How to Keep at it When Instant Gratification is King
By Callie Verderosa
The new year is a natural time to set (and reset) goals, whether personal, professional, a new hobby, a new fitness endeavor, the book we keep meaning to write, or the promotion for which we keep dreaming of applying. At Plaid, we use the new year to reconnect with partners on their desired outcomes for the year and help them strategize on collaboration for goal achievement.
You may have already established goals for yourself this year and are well on your way to achieving those. If you haven’t, that’s ok. What’s just as necessary (especially as we enter week five of the new year), is how to stay motivated to achieve goals, even when it gets challenging.
Here are a few ways double down on the goals you’ve set this year.
Set goals in the positive.
You may have your goals set in stone already. Great. Keep it up. If you haven’t, focus on setting goals in a positive direction that steer toward the desired outcome, not the things you don’t want.
If the goal is to lose weight, try flipping the focus of the goal on what is gained instead of lost. So, what are you looking to gain by losing weight? A healthier lifestyle? A certain muscle mass or body fat percentage? By switching the goal to the positive, the focus becomes stronger on what should be achieved. This creates a space for you to manifest that desire by spending time focused on habits that get you where you want to be instead of where you don’t.
Make your goals SMART.
At Plaid, SMART goal setting is a tool we use with clients to guide thoughtful goal setting for focused and streamlined achievement. When a goal is SMART it means that it is Specific, Measurable, Attainable, Relevant and Timely. Participating in SMART goal setting creates meaningful goals and an outlined action plan for follow through.
If the goal is to have a healthier lifestyle, use each letter of the mnemonic device SMART to pause and assess how to make your goal specific, measurable, attainable, relevant and timely. By doing this, time is intentionally spent on all variables of the goal, so that the goal can become a reality instead of putting it off for another year.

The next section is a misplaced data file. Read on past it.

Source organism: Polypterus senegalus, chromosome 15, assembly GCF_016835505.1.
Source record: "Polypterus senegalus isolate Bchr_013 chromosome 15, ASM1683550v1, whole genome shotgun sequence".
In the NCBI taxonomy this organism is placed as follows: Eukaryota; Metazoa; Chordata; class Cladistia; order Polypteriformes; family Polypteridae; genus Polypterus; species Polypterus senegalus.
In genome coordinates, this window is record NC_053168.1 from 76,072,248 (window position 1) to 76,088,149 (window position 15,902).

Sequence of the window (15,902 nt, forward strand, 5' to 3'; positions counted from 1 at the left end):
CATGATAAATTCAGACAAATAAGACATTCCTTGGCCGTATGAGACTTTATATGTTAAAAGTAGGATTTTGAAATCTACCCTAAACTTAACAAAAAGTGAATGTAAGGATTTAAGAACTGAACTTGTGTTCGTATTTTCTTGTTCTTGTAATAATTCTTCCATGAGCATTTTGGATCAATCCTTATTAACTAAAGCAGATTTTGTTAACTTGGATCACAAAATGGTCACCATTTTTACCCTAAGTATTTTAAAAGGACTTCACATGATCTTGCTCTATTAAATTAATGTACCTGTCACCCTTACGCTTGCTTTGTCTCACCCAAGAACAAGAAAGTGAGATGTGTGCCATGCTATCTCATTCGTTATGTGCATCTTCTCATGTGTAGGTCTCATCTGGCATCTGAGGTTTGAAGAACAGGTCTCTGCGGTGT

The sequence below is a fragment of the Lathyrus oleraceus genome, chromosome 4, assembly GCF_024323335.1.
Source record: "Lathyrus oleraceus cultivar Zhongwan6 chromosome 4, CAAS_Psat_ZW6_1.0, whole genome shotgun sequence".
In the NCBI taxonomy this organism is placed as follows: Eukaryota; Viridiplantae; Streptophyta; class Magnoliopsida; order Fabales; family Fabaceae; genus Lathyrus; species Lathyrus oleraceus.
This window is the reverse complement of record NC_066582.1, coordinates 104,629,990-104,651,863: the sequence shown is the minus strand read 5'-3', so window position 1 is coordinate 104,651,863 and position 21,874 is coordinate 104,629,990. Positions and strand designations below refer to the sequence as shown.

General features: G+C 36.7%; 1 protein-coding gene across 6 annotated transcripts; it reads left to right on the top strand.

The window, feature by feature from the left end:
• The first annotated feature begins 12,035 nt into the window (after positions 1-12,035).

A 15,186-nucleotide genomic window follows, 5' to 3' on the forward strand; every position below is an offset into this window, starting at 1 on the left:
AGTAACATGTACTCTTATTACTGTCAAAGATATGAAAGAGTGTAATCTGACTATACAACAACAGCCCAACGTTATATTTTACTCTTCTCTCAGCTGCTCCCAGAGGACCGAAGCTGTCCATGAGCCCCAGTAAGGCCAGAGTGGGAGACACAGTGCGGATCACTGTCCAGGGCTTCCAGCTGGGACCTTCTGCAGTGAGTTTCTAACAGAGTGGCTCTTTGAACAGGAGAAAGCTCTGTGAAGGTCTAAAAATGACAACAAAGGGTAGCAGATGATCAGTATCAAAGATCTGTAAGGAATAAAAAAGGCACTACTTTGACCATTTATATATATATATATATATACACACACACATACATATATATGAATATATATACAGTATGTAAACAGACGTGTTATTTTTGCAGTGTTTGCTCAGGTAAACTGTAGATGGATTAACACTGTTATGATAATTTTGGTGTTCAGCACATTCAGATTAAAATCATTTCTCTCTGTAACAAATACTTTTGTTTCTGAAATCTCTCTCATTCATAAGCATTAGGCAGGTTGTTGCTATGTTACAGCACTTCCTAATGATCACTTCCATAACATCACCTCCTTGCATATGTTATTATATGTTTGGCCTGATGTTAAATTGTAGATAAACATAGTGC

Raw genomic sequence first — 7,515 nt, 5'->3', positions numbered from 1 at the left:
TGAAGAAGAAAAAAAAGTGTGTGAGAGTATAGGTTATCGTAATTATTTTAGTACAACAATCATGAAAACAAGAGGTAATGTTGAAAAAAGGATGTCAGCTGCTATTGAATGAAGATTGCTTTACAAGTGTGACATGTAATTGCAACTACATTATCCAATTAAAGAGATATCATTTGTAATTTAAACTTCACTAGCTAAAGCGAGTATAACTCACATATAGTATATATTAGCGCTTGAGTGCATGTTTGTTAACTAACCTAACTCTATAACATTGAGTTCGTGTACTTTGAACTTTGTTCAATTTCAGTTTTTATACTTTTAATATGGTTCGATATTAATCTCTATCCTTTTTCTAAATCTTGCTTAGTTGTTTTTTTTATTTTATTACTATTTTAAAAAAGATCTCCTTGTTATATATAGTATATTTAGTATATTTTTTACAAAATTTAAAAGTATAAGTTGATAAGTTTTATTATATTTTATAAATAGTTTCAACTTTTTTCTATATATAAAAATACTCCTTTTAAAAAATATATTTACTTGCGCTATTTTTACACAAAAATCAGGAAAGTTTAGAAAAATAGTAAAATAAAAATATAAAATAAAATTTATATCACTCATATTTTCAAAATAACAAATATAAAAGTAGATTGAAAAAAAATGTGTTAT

There are times when a goal may seem overwhelming (like, living a healthier lifestyle). One way to make it more manageable is by breaking down the goal into small habits (or smaller goals, if you will) that allow for focus on each day, or week, that moves towards goal achievement.
If the goal is to have a healthier lifestyle, what are the small habits that can be added to a daily schedule? Adding more protein into your diet, going on a daily walk, or stretching every night before bed? Consider those things that contribute to the goal that’s set.
Hold yourself accountable.
The goal is only as good as the accountability measures in place to ensure it’s achieved. When a goal is determined, a good habit is to immediately create accountability measures in weekly, or monthly increments.
If the goal is to have a healthier lifestyle, what accountability measures work for you, and for the time allotted for goal completion? Is it a recurring check in with a trainer every two weeks on your progress, or a reward for reaching a milestone? Or, a calendar that visibly showcases progress towards the goal, that allows for checking off a habit every day? When accountability measures are in place, there’s less chance to veer off the path of completion and forget about the goal a month or two into your hard work.
Goals provide direction. Goals act as a filter to decide what gets done now, and what gets done later. Goals benchmark success. But, goals can’t be reached if there is only a focus on the end, without outlining how to stay motivated, accountable, and overcome the distractions along the way.